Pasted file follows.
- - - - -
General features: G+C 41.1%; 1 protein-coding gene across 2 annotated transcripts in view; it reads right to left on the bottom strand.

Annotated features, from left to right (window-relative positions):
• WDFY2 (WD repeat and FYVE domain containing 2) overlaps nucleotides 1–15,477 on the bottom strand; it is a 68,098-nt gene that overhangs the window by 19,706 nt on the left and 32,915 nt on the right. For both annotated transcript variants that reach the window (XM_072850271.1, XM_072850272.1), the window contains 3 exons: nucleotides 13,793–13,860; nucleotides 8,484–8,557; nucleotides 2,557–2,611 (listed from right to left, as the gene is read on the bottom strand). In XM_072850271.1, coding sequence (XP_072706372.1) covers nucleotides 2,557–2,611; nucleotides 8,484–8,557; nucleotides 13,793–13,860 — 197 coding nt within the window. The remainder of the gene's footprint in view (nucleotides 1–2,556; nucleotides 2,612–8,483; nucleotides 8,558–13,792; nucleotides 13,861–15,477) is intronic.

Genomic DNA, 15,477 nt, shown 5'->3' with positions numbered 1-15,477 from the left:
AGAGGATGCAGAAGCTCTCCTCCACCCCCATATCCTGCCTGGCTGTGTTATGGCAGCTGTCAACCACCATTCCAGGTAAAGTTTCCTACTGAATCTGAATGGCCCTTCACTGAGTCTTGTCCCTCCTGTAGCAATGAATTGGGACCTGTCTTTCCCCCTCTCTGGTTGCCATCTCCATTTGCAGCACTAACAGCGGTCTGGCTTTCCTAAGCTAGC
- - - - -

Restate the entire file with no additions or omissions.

General features: G+C 41.1%; 1 protein-coding gene across 2 annotated transcripts in view; it reads right to left on the bottom strand.

Annotated features, from left to right (window-relative positions):
• WDFY2 (WD repeat and FYVE domain containing 2) overlaps nucleotides 1–15,477 on the bottom strand; it is a 68,098-nt gene that overhangs the window by 19,706 nt on the left and 32,915 nt on the right. For both annotated transcript variants that reach the window (XM_072850271.1, XM_072850272.1), the window contains 3 exons: nucleotides 13,793–13,860; nucleotides 8,484–8,557; nucleotides 2,557–2,611 (listed from right to left, as the gene is read on the bottom strand). In XM_072850271.1, coding sequence (XP_072706372.1) covers nucleotides 2,557–2,611; nucleotides 8,484–8,557; nucleotides 13,793–13,860 — 197 coding nt within the window. The remainder of the gene's footprint in view (nucleotides 1–2,556; nucleotides 2,612–8,483; nucleotides 8,558–13,792; nucleotides 13,861–15,477) is intronic.

Genomic DNA, 15,477 nt, shown 5'->3' with positions numbered 1-15,477 from the left:
AGAGGATGCAGAAGCTCTCCTCCACCCCCATATCCTGCCTGGCTGTGTTATGGCAGCTGTCAACCACCATTCCAGGTAAAGTTTCCTACTGAATCTGAATGGCCCTTCACTGAGTCTTGTCCCTCCTGTAGCAATGAATTGGGACCTGTCTTTCCCCCTCTCTGGTTGCCATCTCCATTTGCAGCACTAACAGCGGTCTGGCTTTCCTAAGCTAGC